Coaches frequently note the difficulty rotating three players through one position during a game. There just aren't enough minutes available. For the Lakers, who had Metta World Peace and Matt Barnes as the primary small forwards, it's particularly true because Kobe Bryant gets time at the 3, as well.
However, when injuries occur coaches often avoid disrupting their rotation by elevating that player's backup to starting status.
Put this pair of truisms together, and you get the 2011-12 season for Devin Ebanks. He appeared in only 24 of 66 games -- between Jan. 3 and April 6 (34 games) Ebanks played a total of five minutes -- but started 12 of the 24 regular season games in which he saw action (including the first four of the season when he briefly won the job out of training camp) -- and six of seven during the playoffs. It's a very all-or-nothing existence, and for a second-year player working to establish himself in the league, not the easiest way to play.
As as starter -- seven games at shooting guard, five as a small forward -- Ebanks averaged 6.4 points, 3.2 rebounds (including 1.4 on the offensive end), nearly one assist, and half a block in 24 minutes. Not prodigious numbers by any stretch, but not bad either for a guy getting his first real experience against first-unit NBA competition. He scored 12 points with four rebounds on 6-of-11 shooting against Phoenix on April 7, and was 7 of 11 for 14 points against Sacramento in the regular season finale. In the playoff opener against Denver, Ebanks missed only once in six tries en route to 12 points and grabbed five boards in only 19 minutes, becoming one of the "wild cards" George Karl hoped to avoid as the Lakers took Game 1.
Still, the game leaving the best impression for fans came against Oklahoma City in the last of three regular-season matchups. Pressed into extended service following the ejection of World Peace for elbowing James Harden and an ankle injury for Barnes, Ebanks contributed eight points, five rebounds, two steals and a block, but more importantly did good work chasing and harassing Kevin Durant through the fourth quarter and two overtimes. He made a big impression that afternoon, for sure.
Generally speaking, Ebanks handled his playing time well, not forcing too many shots, filling the wing aggressively on the break, hitting the offensive glass, and trying to play good defense, though like most young players he made plenty of mistakes in the larger team concept.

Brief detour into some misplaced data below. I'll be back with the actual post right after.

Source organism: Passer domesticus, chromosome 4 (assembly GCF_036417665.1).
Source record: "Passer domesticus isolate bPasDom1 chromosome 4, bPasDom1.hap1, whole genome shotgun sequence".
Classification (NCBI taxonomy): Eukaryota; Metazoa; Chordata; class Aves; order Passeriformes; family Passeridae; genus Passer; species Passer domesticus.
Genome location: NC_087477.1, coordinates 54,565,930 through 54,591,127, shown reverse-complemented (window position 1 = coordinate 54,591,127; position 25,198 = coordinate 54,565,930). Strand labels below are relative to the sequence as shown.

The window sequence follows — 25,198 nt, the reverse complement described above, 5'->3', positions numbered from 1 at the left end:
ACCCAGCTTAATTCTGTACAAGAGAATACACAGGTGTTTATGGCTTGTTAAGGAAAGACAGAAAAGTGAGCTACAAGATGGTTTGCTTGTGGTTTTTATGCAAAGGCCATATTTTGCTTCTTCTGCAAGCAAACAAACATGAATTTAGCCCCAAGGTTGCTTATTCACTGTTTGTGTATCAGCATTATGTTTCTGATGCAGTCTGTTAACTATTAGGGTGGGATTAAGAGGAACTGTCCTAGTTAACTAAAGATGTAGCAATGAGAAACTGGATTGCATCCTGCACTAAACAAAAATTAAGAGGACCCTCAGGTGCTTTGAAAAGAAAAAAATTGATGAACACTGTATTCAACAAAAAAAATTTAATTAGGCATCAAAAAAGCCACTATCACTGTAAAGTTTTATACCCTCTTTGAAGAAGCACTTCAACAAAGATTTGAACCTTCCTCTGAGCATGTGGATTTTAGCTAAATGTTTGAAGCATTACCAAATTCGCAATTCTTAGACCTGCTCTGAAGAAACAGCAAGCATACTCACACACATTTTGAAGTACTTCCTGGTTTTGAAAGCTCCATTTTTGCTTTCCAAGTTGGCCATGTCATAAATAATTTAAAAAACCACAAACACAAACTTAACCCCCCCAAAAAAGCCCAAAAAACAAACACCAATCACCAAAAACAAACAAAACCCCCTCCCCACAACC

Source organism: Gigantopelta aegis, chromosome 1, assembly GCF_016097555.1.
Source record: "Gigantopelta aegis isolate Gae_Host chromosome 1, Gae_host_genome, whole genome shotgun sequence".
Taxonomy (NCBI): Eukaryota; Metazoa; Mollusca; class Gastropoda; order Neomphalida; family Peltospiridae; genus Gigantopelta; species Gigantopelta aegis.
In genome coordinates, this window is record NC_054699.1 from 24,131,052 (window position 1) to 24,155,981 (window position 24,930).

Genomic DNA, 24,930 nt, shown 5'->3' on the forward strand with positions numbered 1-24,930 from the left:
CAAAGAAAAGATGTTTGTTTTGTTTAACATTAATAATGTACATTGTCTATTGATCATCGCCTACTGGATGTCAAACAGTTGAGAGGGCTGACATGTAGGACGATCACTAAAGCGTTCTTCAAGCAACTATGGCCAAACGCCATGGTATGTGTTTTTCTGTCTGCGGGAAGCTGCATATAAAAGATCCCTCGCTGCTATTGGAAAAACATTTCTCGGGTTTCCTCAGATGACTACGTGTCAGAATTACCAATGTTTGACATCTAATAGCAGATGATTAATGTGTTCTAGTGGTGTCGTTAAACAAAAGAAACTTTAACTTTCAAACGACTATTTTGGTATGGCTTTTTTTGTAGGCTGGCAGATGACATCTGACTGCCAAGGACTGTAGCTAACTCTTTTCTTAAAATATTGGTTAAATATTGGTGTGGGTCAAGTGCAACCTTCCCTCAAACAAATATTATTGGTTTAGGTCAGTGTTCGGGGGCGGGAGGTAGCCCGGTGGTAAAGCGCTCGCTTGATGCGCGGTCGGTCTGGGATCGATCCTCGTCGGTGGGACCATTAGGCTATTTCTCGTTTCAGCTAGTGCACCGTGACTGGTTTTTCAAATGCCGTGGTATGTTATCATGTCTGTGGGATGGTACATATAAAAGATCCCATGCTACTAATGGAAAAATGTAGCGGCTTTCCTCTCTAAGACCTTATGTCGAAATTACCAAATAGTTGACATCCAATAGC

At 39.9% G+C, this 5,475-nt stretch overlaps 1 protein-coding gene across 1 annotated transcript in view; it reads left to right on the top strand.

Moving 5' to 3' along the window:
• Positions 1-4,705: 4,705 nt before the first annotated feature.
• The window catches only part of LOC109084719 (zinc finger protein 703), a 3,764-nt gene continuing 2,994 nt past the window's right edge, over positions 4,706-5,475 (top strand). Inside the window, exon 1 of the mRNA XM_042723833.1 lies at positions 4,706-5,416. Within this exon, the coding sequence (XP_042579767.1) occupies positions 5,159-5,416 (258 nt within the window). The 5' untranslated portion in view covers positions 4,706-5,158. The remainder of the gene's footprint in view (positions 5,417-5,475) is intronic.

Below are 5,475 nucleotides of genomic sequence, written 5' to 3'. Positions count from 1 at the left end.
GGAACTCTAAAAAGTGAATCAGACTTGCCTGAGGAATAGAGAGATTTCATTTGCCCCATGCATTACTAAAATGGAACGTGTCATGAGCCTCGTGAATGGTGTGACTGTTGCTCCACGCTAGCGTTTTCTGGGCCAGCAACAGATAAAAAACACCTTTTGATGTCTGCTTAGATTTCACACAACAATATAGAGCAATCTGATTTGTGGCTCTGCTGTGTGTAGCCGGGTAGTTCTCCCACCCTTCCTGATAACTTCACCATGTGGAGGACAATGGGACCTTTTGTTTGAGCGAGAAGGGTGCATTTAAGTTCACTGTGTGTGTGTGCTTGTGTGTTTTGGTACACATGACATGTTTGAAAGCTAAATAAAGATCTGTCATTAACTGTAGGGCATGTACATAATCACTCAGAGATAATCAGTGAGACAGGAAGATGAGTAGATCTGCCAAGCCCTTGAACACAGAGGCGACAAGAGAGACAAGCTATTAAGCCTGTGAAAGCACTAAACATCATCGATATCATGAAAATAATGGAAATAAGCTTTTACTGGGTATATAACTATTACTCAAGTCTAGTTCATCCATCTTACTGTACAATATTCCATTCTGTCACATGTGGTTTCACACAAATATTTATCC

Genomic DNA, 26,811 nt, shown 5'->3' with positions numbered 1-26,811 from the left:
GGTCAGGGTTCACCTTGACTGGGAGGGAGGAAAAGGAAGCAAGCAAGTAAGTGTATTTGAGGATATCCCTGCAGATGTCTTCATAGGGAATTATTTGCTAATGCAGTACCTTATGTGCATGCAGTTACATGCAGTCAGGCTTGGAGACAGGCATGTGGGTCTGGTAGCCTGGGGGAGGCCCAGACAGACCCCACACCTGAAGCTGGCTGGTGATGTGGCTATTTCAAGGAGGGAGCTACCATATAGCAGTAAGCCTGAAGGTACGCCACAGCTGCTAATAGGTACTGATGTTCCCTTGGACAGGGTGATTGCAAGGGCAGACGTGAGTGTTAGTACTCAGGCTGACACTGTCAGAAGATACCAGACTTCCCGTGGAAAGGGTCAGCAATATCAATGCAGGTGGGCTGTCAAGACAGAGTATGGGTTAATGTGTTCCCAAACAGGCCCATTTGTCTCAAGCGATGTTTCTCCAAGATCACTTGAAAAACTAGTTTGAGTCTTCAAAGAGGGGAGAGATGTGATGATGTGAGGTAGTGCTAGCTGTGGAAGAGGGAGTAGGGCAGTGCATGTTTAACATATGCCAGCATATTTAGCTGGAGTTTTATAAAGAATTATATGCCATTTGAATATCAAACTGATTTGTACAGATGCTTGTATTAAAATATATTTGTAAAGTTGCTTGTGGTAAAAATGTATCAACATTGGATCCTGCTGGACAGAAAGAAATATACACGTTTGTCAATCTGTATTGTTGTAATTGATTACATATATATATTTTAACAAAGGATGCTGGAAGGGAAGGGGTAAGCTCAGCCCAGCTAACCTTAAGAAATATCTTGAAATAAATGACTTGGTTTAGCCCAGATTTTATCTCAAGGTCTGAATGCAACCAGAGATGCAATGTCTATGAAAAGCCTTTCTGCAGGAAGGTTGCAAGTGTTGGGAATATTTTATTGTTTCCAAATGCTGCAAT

Well, there was the aforementioned five minutes of burn in those 34 mid-season games, but that's not really his fault. Ebanks also never demonstrated the ability to stretch a defense. While he was comfortable with the mid-range baseline jumper, Ebanks missed all nine 3-pointers he launched during the year. To his credit, nine isn't that big a number, indicating an awareness of his limitations, but Ebanks will definitely need a more effective perimeter game. It's an aspect of his game he worked on last summer, but couldn't translate to the floor this year. Looking at his postseason performances, Ebanks never managed to impact a game as effectively as he did in Game 1. Not for lack of effort, but at times he just looked overmatched.
OUTLOOK FOR 2012-13
The Lakers have the ability to bring Ebanks back. With a qualifying offer of about a million bucks, they can then match any offer sent his way by another team. Given their relative lack of cheap, young talent and the total lack of certainty at the 3, where Barnes is an unrestricted free agent and MWP an amnesty candidate, it makes little sense to let him go. Ebanks is a hard-working athlete, showing the potential to be a legitimate rotation player. There's a real chance the Lakers may need to take a leap of faith with him next season, depending on how the summer plays out.
Ebanks never had a chance to get a rhythm this year, but when he played I thought he acquitted himself nicely, especially given his total lack of experience. Generally speaking, he showed poise and an excellent work ethic. It's a shame he didn't get a more sustained opportunity to fill the void behind Kobe at the two, considering how hard it was for Mike Brown to find production there.
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